There he meets one of the wranglers, Cole, who at first sight makes Neil question everything he was told not to want. Neil finds an easy friendship with Cole but as they get closer he pulls away and becomes angry at himself for letting himself think of Cole as more than just a friend. Cole is out & proud but is still dealing with a horrible breakup.
We get to watch as Neil questions what he needs in his life to be happy and if he can truly be himself and happy with Cole. There is a nice age gap between the MCs and I never once felt Cole to be immature at his young age.
The writing was great, the character development was superb, and the story flowed with ease. I was completely in love with this story up until about 70%. There was circumstances that I felt needed to be dealt better with the situation Neil and Cole were in. Unfortunately, that little hiccup (which might not bother others) completely took me out of the rest of the story. I read it until the end but the deep seeded investment I had in the book went out the window and I couldn’t seem to get my reading mojo back on.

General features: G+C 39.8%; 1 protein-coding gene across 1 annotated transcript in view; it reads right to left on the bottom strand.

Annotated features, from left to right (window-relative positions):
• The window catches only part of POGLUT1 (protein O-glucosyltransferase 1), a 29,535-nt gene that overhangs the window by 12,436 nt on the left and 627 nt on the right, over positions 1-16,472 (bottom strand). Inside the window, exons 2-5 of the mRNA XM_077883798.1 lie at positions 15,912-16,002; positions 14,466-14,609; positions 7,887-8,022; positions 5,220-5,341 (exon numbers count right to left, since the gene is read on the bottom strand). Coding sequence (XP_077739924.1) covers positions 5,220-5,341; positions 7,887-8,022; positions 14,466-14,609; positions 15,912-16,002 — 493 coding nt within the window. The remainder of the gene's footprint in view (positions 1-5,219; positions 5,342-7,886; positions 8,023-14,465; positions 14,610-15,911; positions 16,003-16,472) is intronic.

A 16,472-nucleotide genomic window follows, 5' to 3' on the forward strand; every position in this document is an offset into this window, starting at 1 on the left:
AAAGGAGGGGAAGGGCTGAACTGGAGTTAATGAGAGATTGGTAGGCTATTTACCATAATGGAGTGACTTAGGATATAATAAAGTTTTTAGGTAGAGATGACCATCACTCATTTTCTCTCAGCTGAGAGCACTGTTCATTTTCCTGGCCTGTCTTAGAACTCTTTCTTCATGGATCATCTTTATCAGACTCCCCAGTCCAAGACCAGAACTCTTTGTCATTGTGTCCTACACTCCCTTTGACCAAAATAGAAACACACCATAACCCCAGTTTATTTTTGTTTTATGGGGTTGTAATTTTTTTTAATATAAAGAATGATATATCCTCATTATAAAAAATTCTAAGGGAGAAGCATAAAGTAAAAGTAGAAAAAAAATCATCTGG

I would recommend this book to anyone looking for a complex story about a man trying to find himself. What didn’t work for me might not be a problem for others. I look forward to reading more by this author.
3.5 pieces of eye candy
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B.G. Thomas lives in Kansas City with his husband of more than a decade and their fabulous dogs Sarah Jane and Oliver. He is blessed to have a lovely daughter as well as many extraordinary friends. He has a great passion for life.
B.G. loves romance, comedies, fantasy, science fiction, and even horror—as far as he is concerned, as long as the stories are character driven and entertaining, it doesn’t matter the genre. He has gone to literature conventions his entire adult life where he’s been lucky enough to meet many of his favorite writers. He has made up stories since he was a child; it is where he finds his joy.
In the nineties, he wrote for gay adult magazines but stopped because the editors wanted all sex without plot. “The sex is never as important as the characters,” he says. “Who cares what they are doing if we don’t care about them?” Excited about the growing male/male romance market, he began writing again. He submitted a novella and was thrilled when it was accepted in four days. Since then the romantic tales have poured out of him. “It’s like I’m somehow making up for a lifetime’s worth of story-telling!”
“Leap, and the net will appear” is his personal philosophy and his message. “It is never too late,” he testifies. “Pursue your dreams. They will come true!”